A little background: there has been a little storm in a teacup today over a particularly silly article in the Telegraph outing Richard Dawkins as having ancestors who were slave owners in Jamaica. If you’re really interested, you can read Dawkins’s comments about it here.
But what what got my attention was something from a different blog post on the subject:
when abolition of slavery in the colonies was finally put to Parliament in 1833, the bench of Bishops in the House of Lords voted against the bill.
Which struck me as a good fact to bear in mind next time someone argues that Britain is a Christian country built on Christian values.
That in turn had me wondering how the Lords Spiritual voted on other important social issues over the centuries: Catholic emancipation, women’s suffrage, a free press, workers’ rights and so on. Because while it would obviously be unfair to use the upper echelons of the Church of England as a proxy for all Christianity, it would at least be a record of the ‘Christian values’ of the central Christian institution in British public life.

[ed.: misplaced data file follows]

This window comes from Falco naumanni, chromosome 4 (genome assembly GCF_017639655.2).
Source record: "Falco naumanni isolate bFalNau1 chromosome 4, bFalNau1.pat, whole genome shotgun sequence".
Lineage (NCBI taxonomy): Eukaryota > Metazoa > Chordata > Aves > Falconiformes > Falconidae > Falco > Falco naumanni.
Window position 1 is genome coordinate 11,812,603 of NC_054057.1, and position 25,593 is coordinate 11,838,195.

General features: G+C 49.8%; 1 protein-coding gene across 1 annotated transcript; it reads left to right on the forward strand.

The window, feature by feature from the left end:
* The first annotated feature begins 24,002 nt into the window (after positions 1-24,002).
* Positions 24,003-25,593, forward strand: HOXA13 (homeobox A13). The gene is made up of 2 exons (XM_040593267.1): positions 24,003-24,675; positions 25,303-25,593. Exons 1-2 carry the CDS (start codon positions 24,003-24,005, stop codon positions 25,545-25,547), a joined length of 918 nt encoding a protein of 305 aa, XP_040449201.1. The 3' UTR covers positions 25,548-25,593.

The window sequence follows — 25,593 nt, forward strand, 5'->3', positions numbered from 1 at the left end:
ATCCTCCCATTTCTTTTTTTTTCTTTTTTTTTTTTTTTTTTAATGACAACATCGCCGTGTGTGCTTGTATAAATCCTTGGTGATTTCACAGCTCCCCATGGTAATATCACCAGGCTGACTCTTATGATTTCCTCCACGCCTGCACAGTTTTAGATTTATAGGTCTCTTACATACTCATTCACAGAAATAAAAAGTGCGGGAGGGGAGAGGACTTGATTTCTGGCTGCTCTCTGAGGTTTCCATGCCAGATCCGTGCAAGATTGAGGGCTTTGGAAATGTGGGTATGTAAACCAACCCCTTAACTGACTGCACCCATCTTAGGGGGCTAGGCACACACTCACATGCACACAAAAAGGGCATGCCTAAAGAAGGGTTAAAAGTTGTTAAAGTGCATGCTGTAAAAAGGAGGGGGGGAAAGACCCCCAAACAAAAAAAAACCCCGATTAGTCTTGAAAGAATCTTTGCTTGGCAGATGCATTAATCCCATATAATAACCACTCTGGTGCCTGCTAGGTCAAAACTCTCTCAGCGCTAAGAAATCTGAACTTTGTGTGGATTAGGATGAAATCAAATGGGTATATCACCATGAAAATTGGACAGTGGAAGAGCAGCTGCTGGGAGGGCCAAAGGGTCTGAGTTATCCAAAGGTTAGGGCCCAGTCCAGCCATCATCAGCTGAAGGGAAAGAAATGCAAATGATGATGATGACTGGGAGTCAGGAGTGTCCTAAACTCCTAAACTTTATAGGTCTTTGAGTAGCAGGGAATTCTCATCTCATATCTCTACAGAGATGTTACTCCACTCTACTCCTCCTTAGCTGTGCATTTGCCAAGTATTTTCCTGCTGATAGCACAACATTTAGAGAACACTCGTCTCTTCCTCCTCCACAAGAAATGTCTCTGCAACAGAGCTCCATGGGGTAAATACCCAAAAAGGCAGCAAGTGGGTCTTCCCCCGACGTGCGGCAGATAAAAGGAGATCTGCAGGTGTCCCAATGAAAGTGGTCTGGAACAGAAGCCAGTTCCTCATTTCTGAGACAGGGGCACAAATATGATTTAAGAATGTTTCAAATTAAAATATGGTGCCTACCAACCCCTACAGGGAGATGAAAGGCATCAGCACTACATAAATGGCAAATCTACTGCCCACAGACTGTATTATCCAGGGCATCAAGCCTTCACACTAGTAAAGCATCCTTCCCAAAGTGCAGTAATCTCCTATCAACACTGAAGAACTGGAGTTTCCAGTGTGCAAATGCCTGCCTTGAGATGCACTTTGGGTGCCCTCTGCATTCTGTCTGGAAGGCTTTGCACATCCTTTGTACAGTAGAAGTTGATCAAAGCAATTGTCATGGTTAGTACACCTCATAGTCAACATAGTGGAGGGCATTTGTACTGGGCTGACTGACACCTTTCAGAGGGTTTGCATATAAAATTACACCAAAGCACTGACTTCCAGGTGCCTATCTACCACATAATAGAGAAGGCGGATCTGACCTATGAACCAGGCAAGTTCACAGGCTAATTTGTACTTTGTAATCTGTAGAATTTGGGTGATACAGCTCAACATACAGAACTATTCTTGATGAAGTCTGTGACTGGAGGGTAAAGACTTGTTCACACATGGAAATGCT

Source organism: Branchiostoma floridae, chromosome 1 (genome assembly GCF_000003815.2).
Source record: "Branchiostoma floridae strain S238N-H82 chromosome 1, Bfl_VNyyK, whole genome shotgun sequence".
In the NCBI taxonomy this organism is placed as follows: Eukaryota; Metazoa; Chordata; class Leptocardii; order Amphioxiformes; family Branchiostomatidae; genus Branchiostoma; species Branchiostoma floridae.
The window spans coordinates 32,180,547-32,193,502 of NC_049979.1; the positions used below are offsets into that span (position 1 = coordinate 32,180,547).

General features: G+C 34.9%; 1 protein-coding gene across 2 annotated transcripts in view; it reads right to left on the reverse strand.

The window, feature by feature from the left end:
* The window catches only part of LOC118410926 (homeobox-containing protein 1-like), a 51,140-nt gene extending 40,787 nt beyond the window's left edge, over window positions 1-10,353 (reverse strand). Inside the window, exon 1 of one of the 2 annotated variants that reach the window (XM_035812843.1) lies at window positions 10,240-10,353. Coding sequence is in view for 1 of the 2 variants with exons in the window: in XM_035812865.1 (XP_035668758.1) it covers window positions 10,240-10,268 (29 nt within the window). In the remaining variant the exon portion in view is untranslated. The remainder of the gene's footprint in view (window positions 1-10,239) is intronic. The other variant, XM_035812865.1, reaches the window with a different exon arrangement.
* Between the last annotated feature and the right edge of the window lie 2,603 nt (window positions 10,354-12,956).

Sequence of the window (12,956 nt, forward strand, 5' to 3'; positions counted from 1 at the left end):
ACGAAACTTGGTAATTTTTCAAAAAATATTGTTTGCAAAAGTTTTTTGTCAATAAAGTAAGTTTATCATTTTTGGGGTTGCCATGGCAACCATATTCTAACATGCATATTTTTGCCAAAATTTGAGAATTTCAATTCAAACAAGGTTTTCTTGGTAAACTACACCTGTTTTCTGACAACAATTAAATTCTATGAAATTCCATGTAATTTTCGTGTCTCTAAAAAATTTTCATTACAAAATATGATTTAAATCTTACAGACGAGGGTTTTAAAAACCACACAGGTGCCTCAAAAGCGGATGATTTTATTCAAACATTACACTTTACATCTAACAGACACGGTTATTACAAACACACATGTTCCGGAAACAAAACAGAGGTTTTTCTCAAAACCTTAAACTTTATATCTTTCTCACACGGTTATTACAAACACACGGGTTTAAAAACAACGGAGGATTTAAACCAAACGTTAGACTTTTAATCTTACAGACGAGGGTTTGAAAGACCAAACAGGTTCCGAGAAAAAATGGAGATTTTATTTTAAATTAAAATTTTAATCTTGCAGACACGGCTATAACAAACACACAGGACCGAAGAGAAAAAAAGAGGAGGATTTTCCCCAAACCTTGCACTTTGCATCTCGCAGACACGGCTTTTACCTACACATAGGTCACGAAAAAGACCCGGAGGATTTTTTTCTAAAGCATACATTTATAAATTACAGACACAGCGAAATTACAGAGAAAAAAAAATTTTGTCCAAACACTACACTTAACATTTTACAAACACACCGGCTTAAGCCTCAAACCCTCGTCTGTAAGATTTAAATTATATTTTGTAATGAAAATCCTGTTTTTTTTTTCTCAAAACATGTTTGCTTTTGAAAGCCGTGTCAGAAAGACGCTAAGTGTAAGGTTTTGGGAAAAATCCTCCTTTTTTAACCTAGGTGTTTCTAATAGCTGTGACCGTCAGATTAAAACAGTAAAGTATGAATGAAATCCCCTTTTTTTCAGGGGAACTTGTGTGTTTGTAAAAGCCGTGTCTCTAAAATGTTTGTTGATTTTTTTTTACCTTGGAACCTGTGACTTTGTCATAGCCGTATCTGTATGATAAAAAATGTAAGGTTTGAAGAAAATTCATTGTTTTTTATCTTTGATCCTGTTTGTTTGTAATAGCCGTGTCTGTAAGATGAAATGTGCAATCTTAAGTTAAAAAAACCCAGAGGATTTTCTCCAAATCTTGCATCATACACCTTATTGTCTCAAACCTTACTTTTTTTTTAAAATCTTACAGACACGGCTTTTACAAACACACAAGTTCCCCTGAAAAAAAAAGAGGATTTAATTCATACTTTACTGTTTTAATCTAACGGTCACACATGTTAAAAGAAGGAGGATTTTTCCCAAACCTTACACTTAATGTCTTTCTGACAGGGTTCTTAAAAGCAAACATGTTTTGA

I’m not [just] trying to play Gotcha, I’m genuinely curious. History being what it is, I imagine they’d come out well on some issues and badly on others. But Google has failed me. Annoyingly. I’ll have another go later, but in the meantime, if anyone happens to know a source for detailed voting breakdowns from the House of Lords prior to 1997, let me know.